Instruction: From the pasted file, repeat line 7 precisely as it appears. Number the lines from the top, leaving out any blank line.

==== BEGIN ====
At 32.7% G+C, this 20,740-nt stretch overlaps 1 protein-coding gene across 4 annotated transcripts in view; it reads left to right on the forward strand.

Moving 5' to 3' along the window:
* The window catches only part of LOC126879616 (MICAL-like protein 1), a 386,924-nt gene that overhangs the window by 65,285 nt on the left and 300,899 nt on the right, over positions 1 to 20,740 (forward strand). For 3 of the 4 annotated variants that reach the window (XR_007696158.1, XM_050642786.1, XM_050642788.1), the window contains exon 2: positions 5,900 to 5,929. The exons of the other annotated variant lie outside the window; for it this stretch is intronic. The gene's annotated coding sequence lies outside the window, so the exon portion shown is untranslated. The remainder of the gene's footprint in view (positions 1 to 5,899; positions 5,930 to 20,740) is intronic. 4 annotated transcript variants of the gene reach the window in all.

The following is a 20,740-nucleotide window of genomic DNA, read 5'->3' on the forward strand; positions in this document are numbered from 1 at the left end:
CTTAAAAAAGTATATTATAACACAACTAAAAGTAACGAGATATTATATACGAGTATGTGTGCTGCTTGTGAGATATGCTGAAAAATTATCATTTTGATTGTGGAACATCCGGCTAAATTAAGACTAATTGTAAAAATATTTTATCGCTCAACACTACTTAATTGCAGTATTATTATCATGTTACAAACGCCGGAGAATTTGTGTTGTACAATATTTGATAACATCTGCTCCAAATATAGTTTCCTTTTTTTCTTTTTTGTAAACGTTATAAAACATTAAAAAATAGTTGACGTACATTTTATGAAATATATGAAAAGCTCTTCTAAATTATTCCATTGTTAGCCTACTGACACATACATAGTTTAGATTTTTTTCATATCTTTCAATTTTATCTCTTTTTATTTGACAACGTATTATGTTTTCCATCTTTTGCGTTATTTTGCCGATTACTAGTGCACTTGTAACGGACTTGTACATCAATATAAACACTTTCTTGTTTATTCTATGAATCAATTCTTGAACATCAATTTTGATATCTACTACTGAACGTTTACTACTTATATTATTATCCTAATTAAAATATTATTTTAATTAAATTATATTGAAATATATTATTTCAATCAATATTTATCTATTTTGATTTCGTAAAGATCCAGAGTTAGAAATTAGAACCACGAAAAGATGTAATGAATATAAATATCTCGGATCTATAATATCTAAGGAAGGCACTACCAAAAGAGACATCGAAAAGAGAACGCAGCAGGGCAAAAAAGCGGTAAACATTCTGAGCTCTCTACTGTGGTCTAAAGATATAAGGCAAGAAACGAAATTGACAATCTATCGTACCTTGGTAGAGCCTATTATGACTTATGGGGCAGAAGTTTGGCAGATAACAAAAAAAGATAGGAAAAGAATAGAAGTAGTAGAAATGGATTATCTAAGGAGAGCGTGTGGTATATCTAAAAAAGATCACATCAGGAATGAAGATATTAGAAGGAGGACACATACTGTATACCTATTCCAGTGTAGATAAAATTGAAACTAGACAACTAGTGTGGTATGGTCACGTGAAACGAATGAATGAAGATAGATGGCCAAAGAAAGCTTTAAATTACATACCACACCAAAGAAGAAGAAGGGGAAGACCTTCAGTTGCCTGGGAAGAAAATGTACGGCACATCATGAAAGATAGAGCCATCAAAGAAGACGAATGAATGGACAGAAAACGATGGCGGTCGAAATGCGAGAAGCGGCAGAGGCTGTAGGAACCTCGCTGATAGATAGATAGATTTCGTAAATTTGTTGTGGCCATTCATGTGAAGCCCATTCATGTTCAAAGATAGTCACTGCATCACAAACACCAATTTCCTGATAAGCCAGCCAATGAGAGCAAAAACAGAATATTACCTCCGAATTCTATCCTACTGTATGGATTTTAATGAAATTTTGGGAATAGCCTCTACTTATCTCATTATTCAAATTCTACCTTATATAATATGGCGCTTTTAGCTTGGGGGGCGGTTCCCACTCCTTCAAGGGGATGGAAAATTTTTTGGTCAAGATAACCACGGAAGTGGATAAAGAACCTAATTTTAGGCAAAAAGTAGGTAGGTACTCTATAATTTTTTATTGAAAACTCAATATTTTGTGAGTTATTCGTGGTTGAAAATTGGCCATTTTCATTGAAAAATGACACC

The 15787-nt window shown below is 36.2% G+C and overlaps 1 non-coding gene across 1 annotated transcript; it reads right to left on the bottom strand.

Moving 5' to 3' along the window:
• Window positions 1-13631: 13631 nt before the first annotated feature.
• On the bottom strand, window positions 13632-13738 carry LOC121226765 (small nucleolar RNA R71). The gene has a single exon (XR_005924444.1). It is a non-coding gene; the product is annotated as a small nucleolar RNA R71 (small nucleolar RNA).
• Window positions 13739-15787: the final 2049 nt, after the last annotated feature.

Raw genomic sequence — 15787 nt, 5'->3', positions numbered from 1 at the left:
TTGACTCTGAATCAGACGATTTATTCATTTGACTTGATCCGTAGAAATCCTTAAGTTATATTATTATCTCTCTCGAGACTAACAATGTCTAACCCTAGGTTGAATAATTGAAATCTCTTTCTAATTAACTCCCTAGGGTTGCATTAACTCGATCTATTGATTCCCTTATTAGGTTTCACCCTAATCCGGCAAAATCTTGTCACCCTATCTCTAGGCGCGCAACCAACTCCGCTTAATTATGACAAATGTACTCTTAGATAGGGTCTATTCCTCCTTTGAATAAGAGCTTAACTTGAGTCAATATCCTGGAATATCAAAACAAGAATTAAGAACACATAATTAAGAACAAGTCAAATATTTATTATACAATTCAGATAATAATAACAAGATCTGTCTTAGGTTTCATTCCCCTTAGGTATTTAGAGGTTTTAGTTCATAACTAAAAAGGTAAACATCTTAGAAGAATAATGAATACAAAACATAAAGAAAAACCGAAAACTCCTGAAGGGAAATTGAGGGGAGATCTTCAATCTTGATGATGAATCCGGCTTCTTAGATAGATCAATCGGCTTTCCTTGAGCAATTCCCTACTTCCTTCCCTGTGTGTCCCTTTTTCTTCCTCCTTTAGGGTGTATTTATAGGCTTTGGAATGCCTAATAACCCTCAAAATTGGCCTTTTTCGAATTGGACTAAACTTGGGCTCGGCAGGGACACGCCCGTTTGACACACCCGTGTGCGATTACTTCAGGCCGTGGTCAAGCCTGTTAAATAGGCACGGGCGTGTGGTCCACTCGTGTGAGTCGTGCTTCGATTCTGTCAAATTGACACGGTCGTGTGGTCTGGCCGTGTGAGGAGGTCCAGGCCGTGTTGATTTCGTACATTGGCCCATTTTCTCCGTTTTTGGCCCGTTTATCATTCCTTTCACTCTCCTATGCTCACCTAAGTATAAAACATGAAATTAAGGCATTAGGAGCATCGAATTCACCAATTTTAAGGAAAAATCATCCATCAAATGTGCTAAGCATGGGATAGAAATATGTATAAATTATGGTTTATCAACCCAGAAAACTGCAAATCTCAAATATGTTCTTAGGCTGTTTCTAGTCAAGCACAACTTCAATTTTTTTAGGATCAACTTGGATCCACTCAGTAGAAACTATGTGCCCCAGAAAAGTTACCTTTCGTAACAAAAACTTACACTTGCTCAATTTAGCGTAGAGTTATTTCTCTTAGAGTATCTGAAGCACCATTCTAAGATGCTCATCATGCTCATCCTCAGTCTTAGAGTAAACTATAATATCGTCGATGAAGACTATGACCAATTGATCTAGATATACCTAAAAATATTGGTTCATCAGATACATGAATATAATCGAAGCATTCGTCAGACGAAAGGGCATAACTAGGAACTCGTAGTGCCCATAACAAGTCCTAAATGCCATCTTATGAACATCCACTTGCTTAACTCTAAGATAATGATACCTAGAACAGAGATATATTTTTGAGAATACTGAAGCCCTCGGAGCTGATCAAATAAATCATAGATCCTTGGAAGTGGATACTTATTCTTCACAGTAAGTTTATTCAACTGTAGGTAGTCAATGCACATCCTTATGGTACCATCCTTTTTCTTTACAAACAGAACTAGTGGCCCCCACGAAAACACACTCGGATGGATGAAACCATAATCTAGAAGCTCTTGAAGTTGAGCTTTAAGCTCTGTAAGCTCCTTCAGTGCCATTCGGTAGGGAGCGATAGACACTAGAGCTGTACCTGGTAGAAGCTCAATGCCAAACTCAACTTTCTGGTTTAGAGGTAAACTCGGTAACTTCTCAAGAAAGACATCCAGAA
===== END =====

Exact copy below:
Moving 5' to 3' along the window: